Hartford’s Town Plan Update and Overlay Districts; including Wildlife Connector, Agricultural and Rural Lands
The Town of Hartford includes the villages of White River Junction, Wilder, Hartford Village, Quechee and West Hartford and has a population of 10,000. Although the Town has experienced a great deal of development in the last several decades, the Town is fortunate that much of its rural character remains. In 2002, the Town began a process to update the Town Plan. The process included extensive public participation. A Steering Committee comprised of representatives from town boards, commissions and organizations was formed to work with the Planning Commission and Town staff on the plan update. The Town received a Municipal Planning Grant to hire a consultant to launch a public participation campaign that included a series of community meetings in the five villages and conduct focus group discussions. Next, a build-out analysis was undertaken to determine if the existing zoning matched the public's vision for the Town. The analysis revealed that there was a disconnect between the existing Zoning Regulations and the community vision. The existing Zoning Regulations would allow too much development in the rural areas and not enough development in the villages where the infrastructure could better accommodate development (town water and sewer, public transit, sidewalks, schools, community facilities and parks. Town residents also wanted to protect the Town's rural character. This was a good community exercise that led to an analysis that would lead to the development of zoning regulations that would be more in line with the community vision.
Following the build-out analysis, the Town Plan Steering Committee began work to develop land use policies for the village areas. This process went smoothly and quickly and resulted in recommendations to increase density and encourage infill development in the village areas. However, developing polices for rural lands was far more challenging. As a result, a Rural Lands Subcommittee (RLS) was established to develop recommendations for the rural areas of Hartford. Made up of three Conservation Commission members and two Town staff members, the RLS began developing recommendations for the rural areas that would protect natural resources and maintain rural character.
First, the RLS began to develop zoning changes to reduce density. This resulted in the creation of a new zoning district (Rural Lands 10) which would reduce the density from one lot per five acres to one lot per ten acres for the most rural sections of Hartford. At the same time, the minimum lot size was reduced to one acre to encourage clustering of housing while retaining the one lot per ten acre density. This would result in less land for development and result in greater amounts of forests and farmland. This approach was well-received for most of Hartford. However, one of the more rural neighborhoods felt that one lot per ten acres was too high a density and they were opposed to clustered housing. Instead, they opted for a new zoning district (Forest/Conservation) that requires one lot per 28 acres. This would allow lots large enough to enroll in the current use program for forest land. Although there were a few large property owners opposed to the new zoning district, there were far more who supported it, resulting in its approval.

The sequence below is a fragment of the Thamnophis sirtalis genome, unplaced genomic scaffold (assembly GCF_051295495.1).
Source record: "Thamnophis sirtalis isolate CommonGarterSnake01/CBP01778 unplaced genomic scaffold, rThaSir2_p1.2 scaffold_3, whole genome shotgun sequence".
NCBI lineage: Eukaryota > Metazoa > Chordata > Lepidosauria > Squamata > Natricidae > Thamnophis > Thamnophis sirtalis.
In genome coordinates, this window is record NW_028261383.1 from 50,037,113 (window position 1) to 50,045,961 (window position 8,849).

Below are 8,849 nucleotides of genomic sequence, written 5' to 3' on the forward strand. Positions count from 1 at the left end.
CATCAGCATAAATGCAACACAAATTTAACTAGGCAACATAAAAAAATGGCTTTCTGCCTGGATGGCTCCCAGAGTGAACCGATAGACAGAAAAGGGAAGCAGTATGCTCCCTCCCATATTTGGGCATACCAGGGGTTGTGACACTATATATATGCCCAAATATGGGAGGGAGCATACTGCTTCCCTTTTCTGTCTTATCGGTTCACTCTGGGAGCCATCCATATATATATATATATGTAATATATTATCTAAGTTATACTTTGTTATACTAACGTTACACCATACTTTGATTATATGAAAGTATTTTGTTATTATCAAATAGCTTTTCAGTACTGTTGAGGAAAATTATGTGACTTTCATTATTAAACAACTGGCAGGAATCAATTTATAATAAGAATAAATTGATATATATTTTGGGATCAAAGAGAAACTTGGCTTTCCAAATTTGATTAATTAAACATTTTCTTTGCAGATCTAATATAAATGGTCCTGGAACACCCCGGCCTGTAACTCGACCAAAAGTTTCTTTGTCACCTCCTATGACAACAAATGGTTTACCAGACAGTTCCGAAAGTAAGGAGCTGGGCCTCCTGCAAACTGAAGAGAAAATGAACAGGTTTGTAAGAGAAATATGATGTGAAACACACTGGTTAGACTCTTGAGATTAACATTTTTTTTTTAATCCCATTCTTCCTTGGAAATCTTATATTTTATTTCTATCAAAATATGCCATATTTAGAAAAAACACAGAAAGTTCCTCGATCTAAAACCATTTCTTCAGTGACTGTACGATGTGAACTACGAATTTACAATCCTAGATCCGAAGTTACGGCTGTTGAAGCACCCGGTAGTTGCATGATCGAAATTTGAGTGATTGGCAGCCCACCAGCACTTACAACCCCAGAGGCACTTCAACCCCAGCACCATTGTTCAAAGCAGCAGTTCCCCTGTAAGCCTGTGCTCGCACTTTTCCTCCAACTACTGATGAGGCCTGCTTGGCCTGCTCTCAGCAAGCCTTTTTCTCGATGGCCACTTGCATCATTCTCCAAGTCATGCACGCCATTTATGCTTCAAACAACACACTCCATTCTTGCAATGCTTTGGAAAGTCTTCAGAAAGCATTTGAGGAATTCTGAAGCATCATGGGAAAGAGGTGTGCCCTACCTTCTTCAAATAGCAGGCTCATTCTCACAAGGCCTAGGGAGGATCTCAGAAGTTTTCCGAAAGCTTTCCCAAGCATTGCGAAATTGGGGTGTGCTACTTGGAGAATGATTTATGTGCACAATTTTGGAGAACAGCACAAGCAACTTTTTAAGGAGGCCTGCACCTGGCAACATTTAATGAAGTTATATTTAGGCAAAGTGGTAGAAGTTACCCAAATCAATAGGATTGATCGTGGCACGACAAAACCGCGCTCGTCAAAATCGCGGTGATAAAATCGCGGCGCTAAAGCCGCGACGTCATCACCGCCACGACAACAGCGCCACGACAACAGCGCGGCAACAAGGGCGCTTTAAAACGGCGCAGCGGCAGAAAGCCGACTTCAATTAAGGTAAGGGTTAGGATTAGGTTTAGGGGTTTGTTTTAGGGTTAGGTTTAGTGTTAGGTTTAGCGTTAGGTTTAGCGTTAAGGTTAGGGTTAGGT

Next, the RLS developed a series of overlay districts to ensure the development in rural areas was done in such a way that protected natural resources and rural character. This resulted in a new approach to rural development in Hartford. Historically, development in rural areas had not considered the impact on natural resources or rural character. A Rural Lands Overlay District was established for all rural zoning districts in Hartford. The objective of the district is to promote the preservation of the rural character, sensitive features and natural resources, including prime agricultural soils, wetlands, steep slopes, important wildlife habitat, scenic views, ridgelines and hillsides. Development in rural areas would have to be carefully designed to avoid impacts on natural resources and maintain the rural character.
The RLS then developed an Agricultural Overlay District for three areas of Hartford that contained a large amount of prime agricultural soils and agricultural soils of statewide importance. The objective of the district is to promote the continuation of agriculture, retain the maximum possible amount of agricultural lands, which often provide important scenic views, protect historically viable farmland and prime and statewide agricultural soils, and preserve Hartford's rural character, scenic characteristics including open lands, views, and working landscape qualities in accordance with the Hartford Master Plan. Development within the district would have to be carefully designed to avoid impacts on agricultural soils and agricultural operations.
The RLS then developed the Wildlife Connector Overlay District. The objective of the district is to provide sufficient area for animals to move freely between conserved lands, undeveloped private lands, contiguous forest habitat, and other important habitat, land features, and natural communities within and beyond the boundaries of the Town in order to meet their necessary survival requirements. The area selected for the Wildlife Connector Overlay District was based around three large protected properties and their surroundings that constituted a large unfragmented forested area: Quechee Lakes Section 5D (over 700 acres protected under Act 250) Hartford Town Forest (565 acres) and the Army Corps of Engineers lands in Hartford and adjoining Hartland (over 700 acres). Corridors, approximately ' mile wide, were created connecting each of these properties to other large unfragmented forested areas in Hartford and surrounding towns. Within the corridors, development would be allowed. However, a sufficient buffer would be required to protect critical habitat and travel corridors for wildlife.